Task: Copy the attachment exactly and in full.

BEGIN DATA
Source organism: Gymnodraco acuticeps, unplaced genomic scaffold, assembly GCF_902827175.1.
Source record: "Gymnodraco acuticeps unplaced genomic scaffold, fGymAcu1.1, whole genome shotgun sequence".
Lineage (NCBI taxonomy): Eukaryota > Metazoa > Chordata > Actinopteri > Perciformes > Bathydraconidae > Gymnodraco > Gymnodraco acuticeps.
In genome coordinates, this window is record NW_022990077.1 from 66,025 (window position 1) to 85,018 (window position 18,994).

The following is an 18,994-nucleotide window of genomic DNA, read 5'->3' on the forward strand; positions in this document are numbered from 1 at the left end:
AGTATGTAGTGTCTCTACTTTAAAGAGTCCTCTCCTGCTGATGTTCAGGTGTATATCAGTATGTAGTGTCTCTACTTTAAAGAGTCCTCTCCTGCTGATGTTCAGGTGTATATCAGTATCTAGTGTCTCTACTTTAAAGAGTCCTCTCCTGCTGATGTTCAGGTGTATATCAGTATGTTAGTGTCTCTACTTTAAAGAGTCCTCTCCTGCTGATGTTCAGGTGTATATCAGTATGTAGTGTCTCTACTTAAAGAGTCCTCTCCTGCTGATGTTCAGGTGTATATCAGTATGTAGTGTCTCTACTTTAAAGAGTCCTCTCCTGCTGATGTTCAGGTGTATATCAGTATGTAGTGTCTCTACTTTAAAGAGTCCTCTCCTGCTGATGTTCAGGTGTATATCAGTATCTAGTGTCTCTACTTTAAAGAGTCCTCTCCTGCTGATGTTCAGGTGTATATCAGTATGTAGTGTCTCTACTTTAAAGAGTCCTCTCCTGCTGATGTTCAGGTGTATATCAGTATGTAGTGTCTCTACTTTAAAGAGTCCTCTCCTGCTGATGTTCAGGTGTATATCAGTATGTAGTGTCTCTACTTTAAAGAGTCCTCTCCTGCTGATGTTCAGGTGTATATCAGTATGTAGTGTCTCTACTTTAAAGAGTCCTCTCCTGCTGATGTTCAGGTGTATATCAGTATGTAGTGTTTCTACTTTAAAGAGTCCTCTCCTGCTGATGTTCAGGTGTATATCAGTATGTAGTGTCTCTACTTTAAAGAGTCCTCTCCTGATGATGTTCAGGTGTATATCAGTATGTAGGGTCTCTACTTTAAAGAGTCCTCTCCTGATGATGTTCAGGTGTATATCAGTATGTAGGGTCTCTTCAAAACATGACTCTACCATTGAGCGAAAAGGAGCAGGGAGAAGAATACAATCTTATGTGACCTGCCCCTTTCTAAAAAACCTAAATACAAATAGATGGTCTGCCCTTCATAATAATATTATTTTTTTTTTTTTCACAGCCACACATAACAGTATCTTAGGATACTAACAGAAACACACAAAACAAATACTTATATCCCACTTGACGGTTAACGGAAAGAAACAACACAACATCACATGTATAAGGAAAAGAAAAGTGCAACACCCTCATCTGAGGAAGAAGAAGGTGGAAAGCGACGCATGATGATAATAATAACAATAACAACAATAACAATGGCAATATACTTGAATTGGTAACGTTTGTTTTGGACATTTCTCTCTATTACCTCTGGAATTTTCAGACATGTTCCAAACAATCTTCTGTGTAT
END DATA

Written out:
Source organism: Gymnodraco acuticeps, unplaced genomic scaffold, assembly GCF_902827175.1.
Source record: "Gymnodraco acuticeps unplaced genomic scaffold, fGymAcu1.1, whole genome shotgun sequence".
Lineage (NCBI taxonomy): Eukaryota > Metazoa > Chordata > Actinopteri > Perciformes > Bathydraconidae > Gymnodraco > Gymnodraco acuticeps.
In genome coordinates, this window is record NW_022990077.1 from 66,025 (window position 1) to 85,018 (window position 18,994).

The following is an 18,994-nucleotide window of genomic DNA, read 5'->3' on the forward strand; positions in this document are numbered from 1 at the left end:
AGTATGTAGTGTCTCTACTTTAAAGAGTCCTCTCCTGCTGATGTTCAGGTGTATATCAGTATGTAGTGTCTCTACTTTAAAGAGTCCTCTCCTGCTGATGTTCAGGTGTATATCAGTATCTAGTGTCTCTACTTTAAAGAGTCCTCTCCTGCTGATGTTCAGGTGTATATCAGTATGTTAGTGTCTCTACTTTAAAGAGTCCTCTCCTGCTGATGTTCAGGTGTATATCAGTATGTAGTGTCTCTACTTAAAGAGTCCTCTCCTGCTGATGTTCAGGTGTATATCAGTATGTAGTGTCTCTACTTTAAAGAGTCCTCTCCTGCTGATGTTCAGGTGTATATCAGTATGTAGTGTCTCTACTTTAAAGAGTCCTCTCCTGCTGATGTTCAGGTGTATATCAGTATCTAGTGTCTCTACTTTAAAGAGTCCTCTCCTGCTGATGTTCAGGTGTATATCAGTATGTAGTGTCTCTACTTTAAAGAGTCCTCTCCTGCTGATGTTCAGGTGTATATCAGTATGTAGTGTCTCTACTTTAAAGAGTCCTCTCCTGCTGATGTTCAGGTGTATATCAGTATGTAGTGTCTCTACTTTAAAGAGTCCTCTCCTGCTGATGTTCAGGTGTATATCAGTATGTAGTGTCTCTACTTTAAAGAGTCCTCTCCTGCTGATGTTCAGGTGTATATCAGTATGTAGTGTTTCTACTTTAAAGAGTCCTCTCCTGCTGATGTTCAGGTGTATATCAGTATGTAGTGTCTCTACTTTAAAGAGTCCTCTCCTGATGATGTTCAGGTGTATATCAGTATGTAGGGTCTCTACTTTAAAGAGTCCTCTCCTGATGATGTTCAGGTGTATATCAGTATGTAGGGTCTCTTCAAAACATGACTCTACCATTGAGCGAAAAGGAGCAGGGAGAAGAATACAATCTTATGTGACCTGCCCCTTTCTAAAAAACCTAAATACAAATAGATGGTCTGCCCTTCATAATAATATTATTTTTTTTTTTTTCACAGCCACACATAACAGTATCTTAGGATACTAACAGAAACACACAAAACAAATACTTATATCCCACTTGACGGTTAACGGAAAGAAACAACACAACATCACATGTATAAGGAAAAGAAAAGTGCAACACCCTCATCTGAGGAAGAAGAAGGTGGAAAGCGACGCATGATGATAATAATAACAATAACAACAATAACAATGGCAATATACTTGAATTGGTAACGTTTGTTTTGGACATTTCTCTCTATTACCTCTGGAATTTTCAGACATGTTCCAAACAATCTTCTGTGTAT